As enterprises expand their corporate networks to new sites, remote workers and partners, they are increasingly deploying virtual private networks on IP technology. And as they do, they are faced with new challenges: In order to deliver quality of service, flexibility and scalability while providing a wide variety of remote access, for example, many organizations have had to deploy and manage multiple types of VPNs.
eWeek: What were the key challenges you encountered when deploying VPN products?
Benincasa: When we began the deployment, it took a lot of planning to synchronize existing frame [relay] sites with the VPN sites.
Training of personnel worldwide to support the deployment was important. Personnel needed to understand the firewall/VPN software, as well as the security criteria. When we made the change, we moved from a supplier-managed frame [relay] to an in-house-managed VPN.
Once the VPN was installed, we had to ensure that users did not see any reduction in responsiveness or reliability.
Otherwise, the implementation would have been considered a failure, no matter how well it actually went.
Wilson: Desktop maintenance was one issue. Performing desktop maintenance on VPN- connected clients can be a real challenge, and some management applications make it more difficult than others.
Knouse: We deployed a VPN in our retail stores, and the key challenge was the planning and coordination effort. The technical implementation was not difficult—it was making sure that the telecom engineer, the local phone company, the VPN vendor, store manager or shopping center representative, etc., were able to show up at the same time so that the expenses of installation in terms of time on-site and travel expenses were kept to a minimum.
eWeek: What are the top things IT managers should consider when planning a VPN project?
Benincasa: We wanted to minimize latency and multisupplier issues, such as "The problem is not my network," when selecting suppliers to provide the T-1/DSL lines. It was important to try to use one supplier for the best performance. Standardization of the firewall/VPN software was important in order to be able to effectively support the VPN. This would make it easier to manage, trouble-shoot and train for.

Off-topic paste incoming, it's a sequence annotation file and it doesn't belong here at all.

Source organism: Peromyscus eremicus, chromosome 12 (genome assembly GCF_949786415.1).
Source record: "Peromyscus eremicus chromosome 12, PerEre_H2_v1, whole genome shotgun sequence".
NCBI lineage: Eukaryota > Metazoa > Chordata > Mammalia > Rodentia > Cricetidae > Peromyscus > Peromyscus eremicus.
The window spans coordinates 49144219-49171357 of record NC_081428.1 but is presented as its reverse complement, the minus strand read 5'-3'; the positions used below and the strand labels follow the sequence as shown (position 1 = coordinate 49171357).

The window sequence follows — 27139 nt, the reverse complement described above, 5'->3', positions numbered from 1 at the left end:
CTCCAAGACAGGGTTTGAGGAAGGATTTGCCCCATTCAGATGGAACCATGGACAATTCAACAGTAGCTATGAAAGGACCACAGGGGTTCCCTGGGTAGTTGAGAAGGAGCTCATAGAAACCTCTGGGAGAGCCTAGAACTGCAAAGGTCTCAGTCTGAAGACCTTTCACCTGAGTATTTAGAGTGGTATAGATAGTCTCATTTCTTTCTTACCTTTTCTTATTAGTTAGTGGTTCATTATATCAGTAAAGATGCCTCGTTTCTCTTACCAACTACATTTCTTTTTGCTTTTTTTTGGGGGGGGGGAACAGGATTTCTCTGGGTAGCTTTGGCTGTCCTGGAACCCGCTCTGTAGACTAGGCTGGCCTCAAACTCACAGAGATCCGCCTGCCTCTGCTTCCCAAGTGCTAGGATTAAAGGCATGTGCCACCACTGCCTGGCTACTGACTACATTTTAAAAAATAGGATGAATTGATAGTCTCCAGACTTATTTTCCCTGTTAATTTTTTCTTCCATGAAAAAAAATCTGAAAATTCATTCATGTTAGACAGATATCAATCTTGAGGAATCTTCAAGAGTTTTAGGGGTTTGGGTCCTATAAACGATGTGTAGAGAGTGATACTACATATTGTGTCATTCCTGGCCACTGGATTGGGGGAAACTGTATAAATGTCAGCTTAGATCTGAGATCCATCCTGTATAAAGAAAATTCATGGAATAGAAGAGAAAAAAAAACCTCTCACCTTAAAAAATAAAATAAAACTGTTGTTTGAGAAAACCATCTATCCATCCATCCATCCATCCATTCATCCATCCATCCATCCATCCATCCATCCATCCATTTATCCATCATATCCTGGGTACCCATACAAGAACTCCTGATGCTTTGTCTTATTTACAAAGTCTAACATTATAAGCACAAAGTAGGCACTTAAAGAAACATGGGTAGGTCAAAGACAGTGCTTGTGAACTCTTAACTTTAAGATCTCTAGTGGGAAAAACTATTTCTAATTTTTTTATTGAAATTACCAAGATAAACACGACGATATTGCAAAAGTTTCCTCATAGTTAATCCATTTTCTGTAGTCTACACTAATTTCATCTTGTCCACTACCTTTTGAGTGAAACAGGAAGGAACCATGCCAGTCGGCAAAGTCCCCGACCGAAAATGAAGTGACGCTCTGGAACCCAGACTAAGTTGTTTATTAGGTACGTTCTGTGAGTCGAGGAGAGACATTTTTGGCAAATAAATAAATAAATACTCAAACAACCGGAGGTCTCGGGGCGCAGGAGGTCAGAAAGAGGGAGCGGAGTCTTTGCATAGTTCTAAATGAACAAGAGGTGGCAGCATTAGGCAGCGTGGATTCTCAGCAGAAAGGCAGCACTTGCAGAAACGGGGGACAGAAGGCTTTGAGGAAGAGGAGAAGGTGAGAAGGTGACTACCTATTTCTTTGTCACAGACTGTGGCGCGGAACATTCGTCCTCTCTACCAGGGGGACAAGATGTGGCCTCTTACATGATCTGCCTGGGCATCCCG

Quality and reliability of the software and the T-1 line/backbone were some of the most critical criteria. We wanted to make sure that business needs were being met or exceeded based on our frame network performance. Cost was also an important factor. We could not afford to increase costs for a VPN while, at the same time, trying to improve performance over our frame network.
Kosiur: IT managers should look at the type of security they need for their traffic. They should also look at the reliability of the VPN. If youre going to make this your business- critical LAN/WAN networking technology, you need to make sure theres failover on the devices. As customers become more interested in leveraging VPNs for services like voice- and videoconferencing, they will become increasingly concerned with performance.
Another important point is to look at what kind of cost savings youll actually achieve. A lot of companies decide they can save money by using VPNs but dont factor in additional costs like rolling out clients with secure IDs. You need to be cognizant of the long-term management costs.
Finally, there needs to be a transparency of the VPN. Softwares gotten smarter, so the user doesnt have to be as involved in running a VPN. But its still a product-by-product advance. IT managers looking to deploy VPNs have to carefully figure out what the pain threshold [is] for themselves and their users.